Another confusion I have seen is the videos of "Product 305" attacking buildings and the weaponry of Russian helicopters, especially with regard to the use of unguided rockets.
Russia has 3 types of weapons so to speak for its helicopters.
1 - The first covers the "area attack" role within the aforementioned close support role of Russian helicopters, this is usually done through the use of unguided munitions, launched on a ballistic trajectory but aimed through a ballistic computer in an efficient manner. In this way it is possible to attack a specific area with acceptable accuracy in an inexpensive manner, in the same way that an A-10 uses the GAU-8 to achieve this function in the close air support role. NATO does use helicopters in this way, but less extensively.
2 - The second class is the type of weapon most commonly associated with a helicopter in NATO. A "tank hunting" role, the Russian equivalent of the well-known Hellfire is the Ataka and the Vikhr, with similar characteristics in terms of warhead weight and design (HEAT to defeat armour), range, total weight and other parameters, only really differing in guidance.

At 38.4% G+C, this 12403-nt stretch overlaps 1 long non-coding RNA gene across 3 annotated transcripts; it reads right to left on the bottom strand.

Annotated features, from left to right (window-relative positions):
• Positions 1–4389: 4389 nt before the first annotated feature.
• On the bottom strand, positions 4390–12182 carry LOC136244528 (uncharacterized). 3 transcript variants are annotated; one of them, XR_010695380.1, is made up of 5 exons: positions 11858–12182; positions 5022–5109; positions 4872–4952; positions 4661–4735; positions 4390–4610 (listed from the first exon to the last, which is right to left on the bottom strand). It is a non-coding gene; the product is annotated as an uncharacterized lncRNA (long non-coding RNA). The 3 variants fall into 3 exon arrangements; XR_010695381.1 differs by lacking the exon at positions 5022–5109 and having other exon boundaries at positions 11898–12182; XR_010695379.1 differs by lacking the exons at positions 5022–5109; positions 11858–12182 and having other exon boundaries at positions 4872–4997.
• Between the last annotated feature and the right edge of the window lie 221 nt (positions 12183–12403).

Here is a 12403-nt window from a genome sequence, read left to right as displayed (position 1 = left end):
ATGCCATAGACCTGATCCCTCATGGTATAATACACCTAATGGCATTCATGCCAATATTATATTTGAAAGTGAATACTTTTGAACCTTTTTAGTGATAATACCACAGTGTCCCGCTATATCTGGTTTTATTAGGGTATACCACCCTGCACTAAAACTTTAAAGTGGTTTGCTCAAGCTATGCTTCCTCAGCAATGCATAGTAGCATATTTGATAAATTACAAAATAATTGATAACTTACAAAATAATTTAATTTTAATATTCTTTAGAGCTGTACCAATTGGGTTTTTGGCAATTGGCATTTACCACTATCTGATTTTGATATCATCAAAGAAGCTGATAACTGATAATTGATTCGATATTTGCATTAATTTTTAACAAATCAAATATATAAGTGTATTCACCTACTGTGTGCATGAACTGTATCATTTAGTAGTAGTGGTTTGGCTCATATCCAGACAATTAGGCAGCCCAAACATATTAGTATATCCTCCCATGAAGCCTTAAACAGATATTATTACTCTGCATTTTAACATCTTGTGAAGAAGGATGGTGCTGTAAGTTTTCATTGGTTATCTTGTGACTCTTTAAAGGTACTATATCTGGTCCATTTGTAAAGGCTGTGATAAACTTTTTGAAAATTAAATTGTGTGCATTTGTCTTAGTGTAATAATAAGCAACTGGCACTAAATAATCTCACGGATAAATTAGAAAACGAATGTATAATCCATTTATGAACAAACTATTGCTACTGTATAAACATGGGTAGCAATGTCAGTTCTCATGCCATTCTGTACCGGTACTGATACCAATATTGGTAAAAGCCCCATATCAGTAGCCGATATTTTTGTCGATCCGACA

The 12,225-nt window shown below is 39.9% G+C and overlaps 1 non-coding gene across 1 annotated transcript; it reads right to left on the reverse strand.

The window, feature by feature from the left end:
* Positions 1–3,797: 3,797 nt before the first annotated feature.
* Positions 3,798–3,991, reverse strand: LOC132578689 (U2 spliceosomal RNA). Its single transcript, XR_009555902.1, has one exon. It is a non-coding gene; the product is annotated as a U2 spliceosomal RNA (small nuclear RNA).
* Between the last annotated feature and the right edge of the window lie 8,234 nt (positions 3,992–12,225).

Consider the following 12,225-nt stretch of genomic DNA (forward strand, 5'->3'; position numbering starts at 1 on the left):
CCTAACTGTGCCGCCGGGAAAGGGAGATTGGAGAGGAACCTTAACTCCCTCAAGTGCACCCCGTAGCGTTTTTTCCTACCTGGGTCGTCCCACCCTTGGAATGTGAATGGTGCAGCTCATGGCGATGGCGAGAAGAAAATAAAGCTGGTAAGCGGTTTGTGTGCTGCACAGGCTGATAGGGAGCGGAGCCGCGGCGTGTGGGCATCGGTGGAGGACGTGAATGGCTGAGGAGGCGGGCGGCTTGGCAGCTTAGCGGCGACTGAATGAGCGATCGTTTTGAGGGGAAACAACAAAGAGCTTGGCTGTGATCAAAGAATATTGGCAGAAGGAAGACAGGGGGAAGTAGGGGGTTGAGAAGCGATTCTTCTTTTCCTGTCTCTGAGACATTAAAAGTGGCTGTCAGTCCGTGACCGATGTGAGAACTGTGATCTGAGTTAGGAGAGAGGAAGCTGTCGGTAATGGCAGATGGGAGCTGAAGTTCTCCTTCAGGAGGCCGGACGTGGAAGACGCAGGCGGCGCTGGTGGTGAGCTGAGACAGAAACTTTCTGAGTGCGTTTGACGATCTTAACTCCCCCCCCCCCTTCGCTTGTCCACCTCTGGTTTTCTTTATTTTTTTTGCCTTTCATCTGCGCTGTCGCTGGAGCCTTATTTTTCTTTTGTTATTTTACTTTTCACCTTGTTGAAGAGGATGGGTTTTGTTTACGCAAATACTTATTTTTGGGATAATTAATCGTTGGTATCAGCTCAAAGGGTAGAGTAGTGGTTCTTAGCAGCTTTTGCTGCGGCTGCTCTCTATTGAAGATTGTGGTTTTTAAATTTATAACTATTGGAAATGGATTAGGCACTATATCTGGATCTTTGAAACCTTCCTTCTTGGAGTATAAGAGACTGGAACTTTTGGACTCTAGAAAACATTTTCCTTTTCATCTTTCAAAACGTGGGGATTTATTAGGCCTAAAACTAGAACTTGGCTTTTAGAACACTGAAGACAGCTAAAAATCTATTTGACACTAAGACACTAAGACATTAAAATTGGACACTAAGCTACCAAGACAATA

3 - Then we come into the scope of Object 305, this missile really has no analogues in NATO, it weighs twice as much as a Vikhr, Hellfire or similar, and carries 25kg of explosive, the explosive is not HEAT or similar, but HE. The missiles mentioned carry about 9-12kg of payload.
We must bear in mind that a 155mm ammunition shell carries "only" 10kg of HE, a HIMARS GMLRS 90kg of HE for example, the OF-43 (203mm) ammunition of the massive 2s7 Pion carries 18kg of HE.
The 305 was designed from the outset to be both anti-vehicle and anti-structure. Therefore, it is not that the pilot is "stupid" using it against a building, it is that this weapon is being used for its intended role, attacking buildings with infantry inside, key infrastructure such as pontoons etc.
One of the most limiting factors of the weapon is that, at present, it can be used by few Russian helicopters.